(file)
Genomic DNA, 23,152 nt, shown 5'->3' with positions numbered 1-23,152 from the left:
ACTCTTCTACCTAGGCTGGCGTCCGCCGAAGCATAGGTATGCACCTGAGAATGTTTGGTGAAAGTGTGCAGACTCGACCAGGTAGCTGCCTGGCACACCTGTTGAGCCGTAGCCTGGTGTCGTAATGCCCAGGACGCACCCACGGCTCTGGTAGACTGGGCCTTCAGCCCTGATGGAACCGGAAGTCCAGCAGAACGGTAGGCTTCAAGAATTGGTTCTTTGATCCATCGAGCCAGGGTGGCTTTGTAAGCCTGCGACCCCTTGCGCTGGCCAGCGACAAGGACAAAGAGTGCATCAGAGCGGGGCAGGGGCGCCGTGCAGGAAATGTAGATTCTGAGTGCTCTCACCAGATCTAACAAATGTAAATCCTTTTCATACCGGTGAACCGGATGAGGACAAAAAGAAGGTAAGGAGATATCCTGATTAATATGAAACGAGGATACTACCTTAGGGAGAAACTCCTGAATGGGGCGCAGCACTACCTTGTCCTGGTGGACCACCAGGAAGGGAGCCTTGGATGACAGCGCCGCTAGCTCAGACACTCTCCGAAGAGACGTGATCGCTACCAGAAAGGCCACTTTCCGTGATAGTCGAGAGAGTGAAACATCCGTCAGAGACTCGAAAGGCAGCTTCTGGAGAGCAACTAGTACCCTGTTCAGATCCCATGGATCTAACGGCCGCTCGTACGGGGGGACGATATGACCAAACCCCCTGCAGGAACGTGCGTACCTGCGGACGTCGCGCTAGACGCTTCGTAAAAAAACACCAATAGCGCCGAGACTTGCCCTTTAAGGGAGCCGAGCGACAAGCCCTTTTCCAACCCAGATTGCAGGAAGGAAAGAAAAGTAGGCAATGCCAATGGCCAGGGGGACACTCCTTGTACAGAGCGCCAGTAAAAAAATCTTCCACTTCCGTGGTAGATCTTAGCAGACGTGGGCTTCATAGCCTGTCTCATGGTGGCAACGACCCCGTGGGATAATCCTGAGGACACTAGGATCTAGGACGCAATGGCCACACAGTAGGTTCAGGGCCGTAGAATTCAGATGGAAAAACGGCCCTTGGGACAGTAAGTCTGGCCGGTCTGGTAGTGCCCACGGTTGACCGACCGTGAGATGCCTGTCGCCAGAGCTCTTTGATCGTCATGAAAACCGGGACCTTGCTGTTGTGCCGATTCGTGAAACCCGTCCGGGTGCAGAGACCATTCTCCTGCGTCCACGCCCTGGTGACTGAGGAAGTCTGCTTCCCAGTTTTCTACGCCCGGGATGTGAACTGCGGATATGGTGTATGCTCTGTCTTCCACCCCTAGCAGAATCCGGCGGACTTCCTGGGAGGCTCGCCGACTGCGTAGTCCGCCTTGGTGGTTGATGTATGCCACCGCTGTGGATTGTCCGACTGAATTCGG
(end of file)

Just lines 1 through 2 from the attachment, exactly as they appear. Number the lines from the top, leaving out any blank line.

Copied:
Genomic DNA, 23,152 nt, shown 5'->3' with positions numbered 1-23,152 from the left:
ACTCTTCTACCTAGGCTGGCGTCCGCCGAAGCATAGGTATGCACCTGAGAATGTTTGGTGAAAGTGTGCAGACTCGACCAGGTAGCTGCCTGGCACACCTGTTGAGCCGTAGCCTGGTGTCGTAATGCCCAGGACGCACCCACGGCTCTGGTAGACTGGGCCTTCAGCCCTGATGGAACCGGAAGTCCAGCAGAACGGTAGGCTTCAAGAATTGGTTCTTTGATCCATCGAGCCAGGGTGGCTTTGTAAGCCTGCGACCCCTTGCGCTGGCCAGCGACAAGGACAAAGAGTGCATCAGAGCGGGGCAGGGGCGCCGTGCAGGAAATGTAGATTCTGAGTGCTCTCACCAGATCTAACAAATGTAAATCCTTTTCATACCGGTGAACCGGATGAGGACAAAAAGAAGGTAAGGAGATATCCTGATTAATATGAAACGAGGATACTACCTTAGGGAGAAACTCCTGAATGGGGCGCAGCACTACCTTGTCCTGGTGGACCACCAGGAAGGGAGCCTTGGATGACAGCGCCGCTAGCTCAGACACTCTCCGAAGAGACGTGATCGCTACCAGAAAGGCCACTTTCCGTGATAGTCGAGAGAGTGAAACATCCGTCAGAGACTCGAAAGGCAGCTTCTGGAGAGCAACTAGTACCCTGTTCAGATCCCATGGATCTAACGGCCGCTCGTACGGGGGGACGATATGACCAAACCCCCTGCAGGAACGTGCGTACCTGCGGACGTCGCGCTAGACGCTTCGTAAAAAAACACCAATAGCGCCGAGACTTGCCCTTTAAGGGAGCCGAGCGACAAGCCCTTTTCCAACCCAGATTGCAGGAAGGAAAGAAAAGTAGGCAATGCCAATGGCCAGGGGGACACTCCTTGTACAGAGCGCCAGTAAAAAAATCTTCCACTTCCGTGGTAGATCTTAGCAGACGTGGGCTTCATAGCCTGTCTCATGGTGGCAACGACCCCGTGGGATAATCCTGAGGACACTAGGATCTAGGACGCAATGGCCACACAGTAGGTTCAGGGCCGTAGAATTCAGATGGAAAAACGGCCCTTGGGACAGTAAGTCTGGCCGGTCTGGTAGTGCCCACGGTTGACCGACCGTGAGATGCCTGTCGCCAGAGCTCTTTGATCGTCATGAAAACCGGGACCTTGCTGTTGTGCCGATTCGTGAAACCCGTCCGGGTGCAGAGACCATTCTCCTGCGTCCACGCCCTGGTGACTGAGGAAGTCTGCTTCCCAGTTTTCTACGCCCGGGATGTGAACTGCGGATATGGTGTATGCTCTGTCTTCCACCCCTAGCAGAATCCGGCGGACTTCCTGGGAGGCTCGCCGACTGCGTAGTCCGCCTTGGTGGTTGATGTATGCCACCGCTGTGGATTGTCCGACTGAATTCGG